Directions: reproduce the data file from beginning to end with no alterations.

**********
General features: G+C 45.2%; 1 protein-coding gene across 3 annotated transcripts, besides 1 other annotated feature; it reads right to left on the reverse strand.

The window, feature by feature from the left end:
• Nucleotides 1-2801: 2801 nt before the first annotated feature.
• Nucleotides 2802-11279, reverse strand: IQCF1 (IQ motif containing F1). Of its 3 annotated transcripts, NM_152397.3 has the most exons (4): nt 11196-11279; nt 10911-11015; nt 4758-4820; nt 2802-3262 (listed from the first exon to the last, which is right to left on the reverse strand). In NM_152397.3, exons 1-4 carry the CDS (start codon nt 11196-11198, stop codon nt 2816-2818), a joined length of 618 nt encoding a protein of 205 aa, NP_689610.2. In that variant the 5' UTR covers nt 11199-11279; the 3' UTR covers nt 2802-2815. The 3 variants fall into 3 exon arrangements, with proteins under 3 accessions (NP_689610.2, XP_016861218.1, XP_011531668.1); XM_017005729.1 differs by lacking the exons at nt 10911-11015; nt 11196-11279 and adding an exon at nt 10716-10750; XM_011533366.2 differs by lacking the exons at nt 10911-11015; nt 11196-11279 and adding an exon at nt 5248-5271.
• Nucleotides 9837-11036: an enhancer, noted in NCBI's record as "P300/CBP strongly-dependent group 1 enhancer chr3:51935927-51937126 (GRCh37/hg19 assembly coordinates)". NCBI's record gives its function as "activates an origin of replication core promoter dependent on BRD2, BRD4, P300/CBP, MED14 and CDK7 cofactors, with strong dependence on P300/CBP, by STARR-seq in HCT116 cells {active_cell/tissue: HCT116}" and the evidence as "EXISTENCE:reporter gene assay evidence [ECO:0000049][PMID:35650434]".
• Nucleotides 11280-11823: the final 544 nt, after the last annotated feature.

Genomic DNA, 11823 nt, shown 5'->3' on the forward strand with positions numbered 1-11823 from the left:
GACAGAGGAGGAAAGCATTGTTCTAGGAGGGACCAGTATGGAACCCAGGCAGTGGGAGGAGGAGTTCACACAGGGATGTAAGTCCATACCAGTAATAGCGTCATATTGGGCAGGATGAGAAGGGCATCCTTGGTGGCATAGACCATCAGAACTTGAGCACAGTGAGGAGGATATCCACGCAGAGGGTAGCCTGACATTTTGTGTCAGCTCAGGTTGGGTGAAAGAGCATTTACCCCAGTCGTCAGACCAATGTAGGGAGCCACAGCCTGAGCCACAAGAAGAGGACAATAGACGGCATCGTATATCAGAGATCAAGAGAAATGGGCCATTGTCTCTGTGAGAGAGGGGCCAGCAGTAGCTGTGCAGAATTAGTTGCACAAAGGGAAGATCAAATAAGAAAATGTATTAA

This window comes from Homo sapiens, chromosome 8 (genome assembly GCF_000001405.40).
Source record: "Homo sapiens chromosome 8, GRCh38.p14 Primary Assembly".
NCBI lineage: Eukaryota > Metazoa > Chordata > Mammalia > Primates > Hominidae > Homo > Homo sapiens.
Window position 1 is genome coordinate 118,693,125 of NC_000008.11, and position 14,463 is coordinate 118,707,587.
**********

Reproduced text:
General features: G+C 45.2%; 1 protein-coding gene across 3 annotated transcripts, besides 1 other annotated feature; it reads right to left on the reverse strand.

The window, feature by feature from the left end:
• Nucleotides 1-2801: 2801 nt before the first annotated feature.
• Nucleotides 2802-11279, reverse strand: IQCF1 (IQ motif containing F1). Of its 3 annotated transcripts, NM_152397.3 has the most exons (4): nt 11196-11279; nt 10911-11015; nt 4758-4820; nt 2802-3262 (listed from the first exon to the last, which is right to left on the reverse strand). In NM_152397.3, exons 1-4 carry the CDS (start codon nt 11196-11198, stop codon nt 2816-2818), a joined length of 618 nt encoding a protein of 205 aa, NP_689610.2. In that variant the 5' UTR covers nt 11199-11279; the 3' UTR covers nt 2802-2815. The 3 variants fall into 3 exon arrangements, with proteins under 3 accessions (NP_689610.2, XP_016861218.1, XP_011531668.1); XM_017005729.1 differs by lacking the exons at nt 10911-11015; nt 11196-11279 and adding an exon at nt 10716-10750; XM_011533366.2 differs by lacking the exons at nt 10911-11015; nt 11196-11279 and adding an exon at nt 5248-5271.
• Nucleotides 9837-11036: an enhancer, noted in NCBI's record as "P300/CBP strongly-dependent group 1 enhancer chr3:51935927-51937126 (GRCh37/hg19 assembly coordinates)". NCBI's record gives its function as "activates an origin of replication core promoter dependent on BRD2, BRD4, P300/CBP, MED14 and CDK7 cofactors, with strong dependence on P300/CBP, by STARR-seq in HCT116 cells {active_cell/tissue: HCT116}" and the evidence as "EXISTENCE:reporter gene assay evidence [ECO:0000049][PMID:35650434]".
• Nucleotides 11280-11823: the final 544 nt, after the last annotated feature.

Genomic DNA, 11823 nt, shown 5'->3' on the forward strand with positions numbered 1-11823 from the left:
GACAGAGGAGGAAAGCATTGTTCTAGGAGGGACCAGTATGGAACCCAGGCAGTGGGAGGAGGAGTTCACACAGGGATGTAAGTCCATACCAGTAATAGCGTCATATTGGGCAGGATGAGAAGGGCATCCTTGGTGGCATAGACCATCAGAACTTGAGCACAGTGAGGAGGATATCCACGCAGAGGGTAGCCTGACATTTTGTGTCAGCTCAGGTTGGGTGAAAGAGCATTTACCCCAGTCGTCAGACCAATGTAGGGAGCCACAGCCTGAGCCACAAGAAGAGGACAATAGACGGCATCGTATATCAGAGATCAAGAGAAATGGGCCATTGTCTCTGTGAGAGAGGGGCCAGCAGTAGCTGTGCAGAATTAGTTGCACAAAGGGAAGATCAAATAAGAAAATGTATTAA

This window comes from Homo sapiens, chromosome 8 (genome assembly GCF_000001405.40).
Source record: "Homo sapiens chromosome 8, GRCh38.p14 Primary Assembly".
NCBI lineage: Eukaryota > Metazoa > Chordata > Mammalia > Primates > Hominidae > Homo > Homo sapiens.
Window position 1 is genome coordinate 118,693,125 of NC_000008.11, and position 14,463 is coordinate 118,707,587.